The Phillies are having a woeful winter

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The Phillies may yet be the class of the National League, but it’s no thanks to GM Ruben Amaro Jr.’s moves so far this winter.

Already Amaro has committed $50 million to a closer and now at least $7 million and three roster spots to two on-base challenged role players and a future Hall of Famer who hasn’t played an inning in the field in five years.

Now, Jonathan Papelbon should be pretty great in 2012. But Ryan Madson was pretty great in 2011, finishing with a 2.37 ERA and 32 saves in 34 chances. How much better can Papelbon really be?

The new position players are Laynce Nix, Ty Wigginton and Jim Thome. Nix and Wigginton may be just good enough to start on bad teams, but it’s questionable whether either has anything to offer a contender. The left-handed-hitting Nix is 31 with a career .288 OBP. He’s barely any better against righties at .296 lifetime. He has legitimate 25-homer power, but he’s also struck out twice for every one run he’s driven in as a major leaguer.

Wigginton has always gotten points for versatility, but he’s dreadful at second base and well below average at third base these days. At least he is consistent: he’s finished with OBPs from .312-.315 and slugging percentages from .400-.416 the last three years. Wigginton will probably end up logging the bulk of the time at first base while Ryan Howard’s torn Achilles’ mends. He won’t embarrass himself, but he won’t be a real asset either.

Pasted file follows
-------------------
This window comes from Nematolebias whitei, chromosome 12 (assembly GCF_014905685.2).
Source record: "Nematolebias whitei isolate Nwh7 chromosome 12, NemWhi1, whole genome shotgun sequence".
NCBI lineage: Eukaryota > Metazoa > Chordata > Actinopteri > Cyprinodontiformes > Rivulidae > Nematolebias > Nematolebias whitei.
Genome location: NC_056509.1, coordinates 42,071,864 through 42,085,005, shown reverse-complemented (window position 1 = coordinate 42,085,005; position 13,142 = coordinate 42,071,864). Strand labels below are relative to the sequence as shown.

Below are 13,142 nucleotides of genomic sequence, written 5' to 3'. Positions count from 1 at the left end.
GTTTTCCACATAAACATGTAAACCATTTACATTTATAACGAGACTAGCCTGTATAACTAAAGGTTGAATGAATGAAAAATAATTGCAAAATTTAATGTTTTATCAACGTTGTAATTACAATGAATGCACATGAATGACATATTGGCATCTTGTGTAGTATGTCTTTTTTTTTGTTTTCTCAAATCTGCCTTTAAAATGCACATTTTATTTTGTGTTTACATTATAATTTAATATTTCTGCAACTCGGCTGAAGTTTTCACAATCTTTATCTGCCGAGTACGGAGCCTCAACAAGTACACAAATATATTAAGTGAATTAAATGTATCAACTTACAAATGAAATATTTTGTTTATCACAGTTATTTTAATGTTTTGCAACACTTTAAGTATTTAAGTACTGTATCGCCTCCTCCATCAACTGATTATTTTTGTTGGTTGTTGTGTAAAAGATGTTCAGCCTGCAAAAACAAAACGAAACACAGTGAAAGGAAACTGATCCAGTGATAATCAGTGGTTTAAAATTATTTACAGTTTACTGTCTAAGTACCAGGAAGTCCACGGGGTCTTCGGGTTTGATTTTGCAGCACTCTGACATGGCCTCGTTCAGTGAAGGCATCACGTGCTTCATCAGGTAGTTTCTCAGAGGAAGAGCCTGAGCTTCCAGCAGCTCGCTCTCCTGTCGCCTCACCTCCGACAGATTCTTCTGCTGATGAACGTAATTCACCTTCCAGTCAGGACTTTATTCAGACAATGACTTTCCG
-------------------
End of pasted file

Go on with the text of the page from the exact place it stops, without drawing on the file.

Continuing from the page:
And then there’s Thome, who is hoping to go out a winner. Everyone is rooting for him, and it’s likely that he’ll produce when he’s able to play. Still, even if the Phillies only ask him to take the field once or twice a week, it’s far from guaranteed that he’ll stay healthy.

The Phillies’ rivals should be smiling about the way the winter has gone to date. Amaro has thrown away a great deal of his budget room without doing much to improve his team’s chances. An old team is getting older, and now it’s pretty much guaranteed that Dominic Brown will start in Triple-A. John Mayberry Jr., who looks like a potential breakthrough candidate, should still have a chance to win a starting job in left field or at first base, but a poor spring may find him buried behind one of the newcomers. These Phillies are the definite favorites to win the NL East anyway, but the team looked stronger a year ago than it does now.

Padres sign Jordan Lyles

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The Padres announced on Sunday that the club signed pitcher Jordan Lyles to a one-year major league contract with a club option for 2019. According to Jon Heyman of FanRag Sports, Lyles will earn $750,000 in 2018. Pitcher Travis Wood was designated for assignment to create room on the 40-man roster for Lyles.

Lyles, 27, had miserable results between the Rockies and Padres last season, compiling an aggregate 7.75 ERA with a 55/22 K/BB ratio over 69 2/3 innings. While he specifically gave up 24 earned runs in 23 innings across five starts with the Padres, it was a small sample. A full season at the pitcher-friendly Petco Park, as opposed to Colorado’s Coors Field, might help revitalize his career.

Wood, 30, went to the Padres at the non-waiver trade deadline from the Royals this past season. Overall, the lefty posted an aggregate 6.80 ERA with a 65/45 K/BB ratio in 94 innings. He’ll earn $6.5 million this season and has an $8 million mutual option with a $1 million buyout for 2019. So, the Padres are just eating $7.5 million minus the league minimum, assuming Wood latches on elsewhere.